S&P downgrades Italy’s credit rating

Standard & Poor’s has cut Italy’s credit rating in a move that buffeted stock markets and the euro, and underlined how the eurozone’s third-largest economy is being sucked deeper into the sovereign debt crisis.

S&P on Monday downgraded Italy by one notch to A with a negative outlook, meaning further downgrades are possible. The move – S&P’s first downgrade of Italy since 2006 – places S&P’s rating on Italy three notches below that of Moody’s, the rating agency that many had expected to cut first. Moody’s on Friday said it was extending its review of Italy’s finances.

Silvio Berlusconi, Italy’s prime minister, on Tuesday denounced the move as divorced from reality and politically motivated.

“The assessments by Standard & Poor’s appear dictated more by newspaper articles than reality and appear to be tainted by political considerations,” Mr Berlusconi said.

Markets mostly shrugged off the downgrade after early jitters. Italy’s benchmark 10-year bond yields rose 8 basis points to 5.66 per cent, having been as high as 5.80 per cent earlier in the session. The euro rose 0.3 per cent to $1.371 after falling against the dollar immediately after the downgrade.

Milan’s FTSE MIB stock index was up 1 per cent with UniCredit and Intesa Sanpaolo, two of Italy’s largest banks, also higher.

S&P cited Italy’s “weakening economic growth prospects” and the difficulty of the “fragile governing coalition” being able to “respond decisively” to the crisis.

The downgrade once again thrusts Rome into the centre of the eurozone crisis, coming after several days of intense worry about the prospect of an imminent Greek default.

“This is a downgrade of EU and Italian politicians,” said Sony Kapoor, head of Redefine, a Brussels-based economic think-tank. “The miserable failure of EU leaders to tackle the problems posed by Greece does little to inspire any confidence that the much larger and more urgent problems faced by Italy would be managed any better.”

Italy’s borrowing costs have risen steadily in recent weeks despite the European Central Bank buying its bonds. Its 10-year bond yield closed at 5.59 per cent on Monday, down from its August peak of 6.4 per cent, but well above the 4.9 per cent it reached when the ECB started its purchases. Italy has the largest bond market in Europe and the third-largest in the world behind the US and Japan.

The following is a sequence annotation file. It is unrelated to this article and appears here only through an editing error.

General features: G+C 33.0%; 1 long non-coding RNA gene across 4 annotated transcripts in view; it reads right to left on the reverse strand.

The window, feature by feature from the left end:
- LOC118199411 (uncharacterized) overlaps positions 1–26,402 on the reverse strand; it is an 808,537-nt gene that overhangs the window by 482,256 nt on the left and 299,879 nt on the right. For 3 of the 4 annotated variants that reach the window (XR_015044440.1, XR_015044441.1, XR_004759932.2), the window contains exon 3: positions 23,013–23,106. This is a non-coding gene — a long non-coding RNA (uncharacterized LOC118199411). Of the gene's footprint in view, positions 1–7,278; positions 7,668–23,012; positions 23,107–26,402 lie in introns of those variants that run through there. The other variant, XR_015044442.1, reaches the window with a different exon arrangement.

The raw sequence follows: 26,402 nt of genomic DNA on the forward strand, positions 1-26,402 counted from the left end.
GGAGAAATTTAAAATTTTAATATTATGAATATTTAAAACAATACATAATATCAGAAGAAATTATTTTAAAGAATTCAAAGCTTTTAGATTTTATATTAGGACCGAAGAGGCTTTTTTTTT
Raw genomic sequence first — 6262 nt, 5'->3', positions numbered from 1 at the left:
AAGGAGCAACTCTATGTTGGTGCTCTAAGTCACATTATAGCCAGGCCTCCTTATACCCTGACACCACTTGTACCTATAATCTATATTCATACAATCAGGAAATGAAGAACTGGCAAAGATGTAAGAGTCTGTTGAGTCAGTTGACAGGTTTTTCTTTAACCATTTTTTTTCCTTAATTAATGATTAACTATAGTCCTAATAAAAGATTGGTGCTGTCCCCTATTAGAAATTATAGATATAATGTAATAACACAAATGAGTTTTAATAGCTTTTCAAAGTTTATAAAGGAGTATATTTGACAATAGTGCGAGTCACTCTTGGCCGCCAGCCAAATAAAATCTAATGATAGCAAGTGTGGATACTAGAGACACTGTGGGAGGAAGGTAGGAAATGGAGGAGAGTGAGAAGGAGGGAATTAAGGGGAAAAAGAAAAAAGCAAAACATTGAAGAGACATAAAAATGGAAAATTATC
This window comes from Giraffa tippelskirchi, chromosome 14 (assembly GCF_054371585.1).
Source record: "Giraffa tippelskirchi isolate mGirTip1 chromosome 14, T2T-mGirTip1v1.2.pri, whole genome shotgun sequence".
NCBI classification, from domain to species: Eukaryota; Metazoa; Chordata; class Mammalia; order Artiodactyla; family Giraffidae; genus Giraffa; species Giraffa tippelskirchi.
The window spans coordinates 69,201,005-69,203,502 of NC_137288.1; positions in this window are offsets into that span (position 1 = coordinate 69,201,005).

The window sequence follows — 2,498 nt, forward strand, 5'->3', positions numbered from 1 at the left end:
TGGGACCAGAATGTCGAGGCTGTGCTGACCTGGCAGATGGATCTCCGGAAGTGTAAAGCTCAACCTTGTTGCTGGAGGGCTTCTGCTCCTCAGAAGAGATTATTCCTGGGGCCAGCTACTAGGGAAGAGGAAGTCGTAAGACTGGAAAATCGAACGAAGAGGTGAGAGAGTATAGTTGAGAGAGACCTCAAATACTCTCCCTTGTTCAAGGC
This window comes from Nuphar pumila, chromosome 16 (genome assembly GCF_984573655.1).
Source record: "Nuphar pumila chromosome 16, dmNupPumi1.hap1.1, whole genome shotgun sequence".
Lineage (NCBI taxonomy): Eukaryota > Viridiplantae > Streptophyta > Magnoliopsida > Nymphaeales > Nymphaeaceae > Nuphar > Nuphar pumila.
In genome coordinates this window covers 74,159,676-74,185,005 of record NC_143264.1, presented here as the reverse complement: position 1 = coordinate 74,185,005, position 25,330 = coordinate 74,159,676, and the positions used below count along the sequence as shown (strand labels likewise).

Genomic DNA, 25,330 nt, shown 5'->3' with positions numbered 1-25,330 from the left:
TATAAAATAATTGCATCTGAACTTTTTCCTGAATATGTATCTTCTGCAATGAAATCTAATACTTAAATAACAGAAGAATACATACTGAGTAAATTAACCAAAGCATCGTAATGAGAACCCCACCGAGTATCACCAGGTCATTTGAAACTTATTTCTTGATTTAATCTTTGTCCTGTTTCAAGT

The S&P downgrade is likely to raise further fears over the European banking system, whose shares have been under heavy pressure for several months. Many large French and German banks have big exposures to Italy.

“Without full confidence in the creditworthiness of Italy, it’s impossible to have full confidence in the solvency of the European banking system,” Mr Kapoor said.

S&P also cut its forecast for economic growth in Italy to 0.7 per cent for each year until 2014, from its previous estimate in May of 1.3 per cent. At that time, the rating agency said there was a one-in-three chance that Italy would be downgraded by 2013.

It also raised its estimates for Italy’s debt levels, assuming they would peak next year at 122.4 per cent of GDP – the second-highest in the eurozone, behind Greece. Under S&P’s negative scenario, Italy would slip into a recession next year with debt to GDP peaking at 123.9 per cent.

Italy unveiled a new austerity programme earlier this month in a bid to calm turbulent markets. But S&P expressed scepticism about the plan, saying the €60bn in cuts “may not come to fruition” in part because it expects Rome’s market interest rates to rise.

The downgrade may also spark a renewed outcry from European politicians over rating agencies. The European Commission has threatened the agencies with a third round of regulation since the financial crisis and talk has increased of setting up an “independent” European rating agency, something seen with cynicism by many in banks and the markets generally.

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